Monday, July 2, 2018

Retracing

Yesterday I reminisced. Maybe 30 years ago, over my yellow dog Rex I'd taken a rooster from a clearing in the swamp, a big classic warm spot fringed with willows and dotted with cabbage trees. He'd landed in a puddle at the shot so looked bedraggled, not at all helped when I'd stuffed him in the front of my shirt which is how I carried birds back then. I had taken 2 pheasants that day, the one and only time I managed that feat in this area. Yesterday I took a walk that I used to do often back then, before the swamp became 'developed' with ponds and literally a road was put through the block. The swamp felt like mine then, a big personal playground. Seeing another human face on a weekday was a rarity, and many fewer hunters worked the area than today.

Yesterday, I'd approached the clearing as I would have back then. Layla worked the fringes, casting for scent. The knee high grasses were wet and with no morning breeze I was looking for shorter shrubbery where a pheasant would hold. I'd first come here as a boy with dad, looking for pheasants. I remember the little SKB side by side that I used then and how weighty it seemed despite in reality being a light gun. We'd found a pile of feathers that dad's lab Bessie snuffled around - someone had beaten us to the bird and made a kill by the looks. A pheasant back then was a bird of mystique, a prize above all others. It would be some time after that walk with dad until I managed one.

Yesterday the black dog and I didn't complete the circuit around the clearing, rather cutting the corner as it were and continuing to move to the east, down the treeline and down the river. Early on we'd seen a distant rooster take to the air, and had possibly bumped another. More than possibly, I knew it had been a cock bird who had heard us, the lack of wind playing against us doubly by not spreading scent and also providing no cover for our noise. The water in the swamp these days is much higher than in the past, so the hunting corridor is narrower. We walked to the end of my planned area then turned back. When we got near the clearing we approached from the side we'd not covered. Layla lit up, a bird had been here. The scent trail was erratic. I moved to where I thought a bird would jump, but I got it wrong and when he did with a series of mini cackles more like clucks, he made good his escape at tree canopy height, earning his freedom by using trees as cover from me. Layla had done well. I hadn't.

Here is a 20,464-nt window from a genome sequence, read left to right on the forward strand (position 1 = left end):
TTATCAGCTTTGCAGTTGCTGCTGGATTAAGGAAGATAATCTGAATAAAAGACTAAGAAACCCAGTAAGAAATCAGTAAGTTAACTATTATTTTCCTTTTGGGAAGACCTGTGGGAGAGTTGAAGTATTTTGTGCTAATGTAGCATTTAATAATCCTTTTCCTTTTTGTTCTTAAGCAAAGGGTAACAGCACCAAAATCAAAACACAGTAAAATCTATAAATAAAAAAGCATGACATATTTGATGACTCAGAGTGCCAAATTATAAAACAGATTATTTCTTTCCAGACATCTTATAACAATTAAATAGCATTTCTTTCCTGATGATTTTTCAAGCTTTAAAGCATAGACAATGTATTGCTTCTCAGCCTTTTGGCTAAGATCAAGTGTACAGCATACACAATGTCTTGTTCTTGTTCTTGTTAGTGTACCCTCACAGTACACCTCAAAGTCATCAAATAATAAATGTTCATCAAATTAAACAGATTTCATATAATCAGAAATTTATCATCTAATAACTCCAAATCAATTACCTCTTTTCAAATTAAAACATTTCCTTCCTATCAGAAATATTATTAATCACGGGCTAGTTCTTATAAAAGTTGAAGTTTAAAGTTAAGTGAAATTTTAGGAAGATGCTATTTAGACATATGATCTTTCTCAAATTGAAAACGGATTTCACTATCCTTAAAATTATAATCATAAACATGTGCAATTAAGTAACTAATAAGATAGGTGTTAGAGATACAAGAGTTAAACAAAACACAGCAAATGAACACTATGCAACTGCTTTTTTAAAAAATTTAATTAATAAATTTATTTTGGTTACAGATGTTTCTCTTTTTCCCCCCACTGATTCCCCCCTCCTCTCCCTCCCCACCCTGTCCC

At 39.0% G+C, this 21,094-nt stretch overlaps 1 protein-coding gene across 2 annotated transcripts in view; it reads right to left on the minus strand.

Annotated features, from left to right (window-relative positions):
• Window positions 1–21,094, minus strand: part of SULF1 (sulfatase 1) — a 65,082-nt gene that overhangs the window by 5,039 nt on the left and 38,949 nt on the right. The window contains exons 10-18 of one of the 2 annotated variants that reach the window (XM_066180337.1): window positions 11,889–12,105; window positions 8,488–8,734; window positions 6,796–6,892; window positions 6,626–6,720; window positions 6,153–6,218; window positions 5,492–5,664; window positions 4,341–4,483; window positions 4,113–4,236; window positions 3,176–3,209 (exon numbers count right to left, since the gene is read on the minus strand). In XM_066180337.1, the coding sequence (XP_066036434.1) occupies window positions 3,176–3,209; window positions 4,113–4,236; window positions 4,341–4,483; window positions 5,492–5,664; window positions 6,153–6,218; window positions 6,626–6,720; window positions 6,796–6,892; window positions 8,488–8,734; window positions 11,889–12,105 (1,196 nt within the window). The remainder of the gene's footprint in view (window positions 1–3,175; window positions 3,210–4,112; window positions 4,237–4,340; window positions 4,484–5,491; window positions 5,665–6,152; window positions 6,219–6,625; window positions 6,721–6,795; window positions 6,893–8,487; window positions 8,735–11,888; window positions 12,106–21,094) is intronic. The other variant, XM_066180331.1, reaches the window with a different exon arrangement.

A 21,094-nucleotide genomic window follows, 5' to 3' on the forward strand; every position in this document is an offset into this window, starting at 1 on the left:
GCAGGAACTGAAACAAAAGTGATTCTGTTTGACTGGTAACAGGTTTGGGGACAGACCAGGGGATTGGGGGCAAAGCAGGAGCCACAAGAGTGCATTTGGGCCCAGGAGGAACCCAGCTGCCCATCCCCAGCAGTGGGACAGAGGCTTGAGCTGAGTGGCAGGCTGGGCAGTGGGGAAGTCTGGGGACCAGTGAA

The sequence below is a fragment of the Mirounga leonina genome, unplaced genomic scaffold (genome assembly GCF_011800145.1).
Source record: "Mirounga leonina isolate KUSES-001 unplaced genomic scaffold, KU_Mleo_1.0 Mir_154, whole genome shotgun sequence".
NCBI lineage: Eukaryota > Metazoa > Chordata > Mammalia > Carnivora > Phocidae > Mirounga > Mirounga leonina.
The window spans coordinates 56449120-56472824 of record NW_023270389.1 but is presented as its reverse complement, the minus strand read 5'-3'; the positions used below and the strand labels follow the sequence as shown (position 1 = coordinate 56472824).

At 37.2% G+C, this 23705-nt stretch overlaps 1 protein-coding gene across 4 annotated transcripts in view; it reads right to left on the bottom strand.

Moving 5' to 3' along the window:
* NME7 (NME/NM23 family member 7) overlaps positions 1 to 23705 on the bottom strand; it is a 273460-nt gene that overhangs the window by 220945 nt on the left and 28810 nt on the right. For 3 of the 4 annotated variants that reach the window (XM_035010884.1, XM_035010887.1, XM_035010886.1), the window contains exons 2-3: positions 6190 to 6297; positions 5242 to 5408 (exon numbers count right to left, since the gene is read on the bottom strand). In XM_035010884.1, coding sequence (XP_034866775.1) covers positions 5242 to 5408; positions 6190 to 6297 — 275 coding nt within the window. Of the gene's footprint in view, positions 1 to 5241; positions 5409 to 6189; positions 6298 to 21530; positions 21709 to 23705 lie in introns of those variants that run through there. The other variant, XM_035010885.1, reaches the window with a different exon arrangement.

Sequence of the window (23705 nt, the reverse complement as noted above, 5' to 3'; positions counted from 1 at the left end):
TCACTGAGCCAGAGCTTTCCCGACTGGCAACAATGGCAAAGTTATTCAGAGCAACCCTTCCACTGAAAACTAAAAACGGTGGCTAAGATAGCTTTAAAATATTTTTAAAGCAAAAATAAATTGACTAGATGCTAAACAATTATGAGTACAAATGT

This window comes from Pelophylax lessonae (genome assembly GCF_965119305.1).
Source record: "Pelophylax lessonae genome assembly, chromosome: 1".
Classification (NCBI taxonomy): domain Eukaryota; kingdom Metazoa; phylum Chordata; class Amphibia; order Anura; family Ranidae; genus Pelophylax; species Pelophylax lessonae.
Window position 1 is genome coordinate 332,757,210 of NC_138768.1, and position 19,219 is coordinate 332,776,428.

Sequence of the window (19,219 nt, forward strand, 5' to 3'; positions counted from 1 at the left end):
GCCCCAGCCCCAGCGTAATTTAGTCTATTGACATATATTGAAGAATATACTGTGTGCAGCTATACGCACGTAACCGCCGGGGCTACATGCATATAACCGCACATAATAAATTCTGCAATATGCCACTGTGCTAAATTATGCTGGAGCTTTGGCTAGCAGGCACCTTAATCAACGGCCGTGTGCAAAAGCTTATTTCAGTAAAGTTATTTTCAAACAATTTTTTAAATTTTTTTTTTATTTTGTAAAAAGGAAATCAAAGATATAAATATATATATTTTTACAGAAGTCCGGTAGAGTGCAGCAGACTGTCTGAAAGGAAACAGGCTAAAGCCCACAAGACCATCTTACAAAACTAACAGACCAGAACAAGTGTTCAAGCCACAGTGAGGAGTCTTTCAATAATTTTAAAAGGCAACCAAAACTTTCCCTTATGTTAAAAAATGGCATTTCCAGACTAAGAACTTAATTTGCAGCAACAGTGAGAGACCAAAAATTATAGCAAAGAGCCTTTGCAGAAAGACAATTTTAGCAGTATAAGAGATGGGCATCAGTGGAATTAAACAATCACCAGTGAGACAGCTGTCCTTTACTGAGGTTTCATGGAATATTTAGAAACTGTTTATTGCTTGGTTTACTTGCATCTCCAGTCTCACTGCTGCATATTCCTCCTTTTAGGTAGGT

A bit later in the day and again reminiscing over hunts so many years in the past and in the company of the big dog long gone over the rainbow bridge, Layla and I covered territory that I knew held pheasants. Warm, sunny, with scrub cover and close to food, its a no brainer to find pheasants here. It always has been. Layla bumped one towards me almost immediately, a tawny hen that flew over me with that brrrr wing sound. Soon she heated up again and the pheasant that jumped at my toes was well covered - again a hen bird. Later on and in the prime zone she moved another hen from in front of our feet. The rooster that went did so out of sight with a big cackle. It was lunchtime. I'd seen what I came to see. Home time.

8 birds seen in 150 minutes of hunting. 4 cocks, 4 hens. I don't remember numbers like those back in the day. Yesterday was a good day.

No comments:

Post a Comment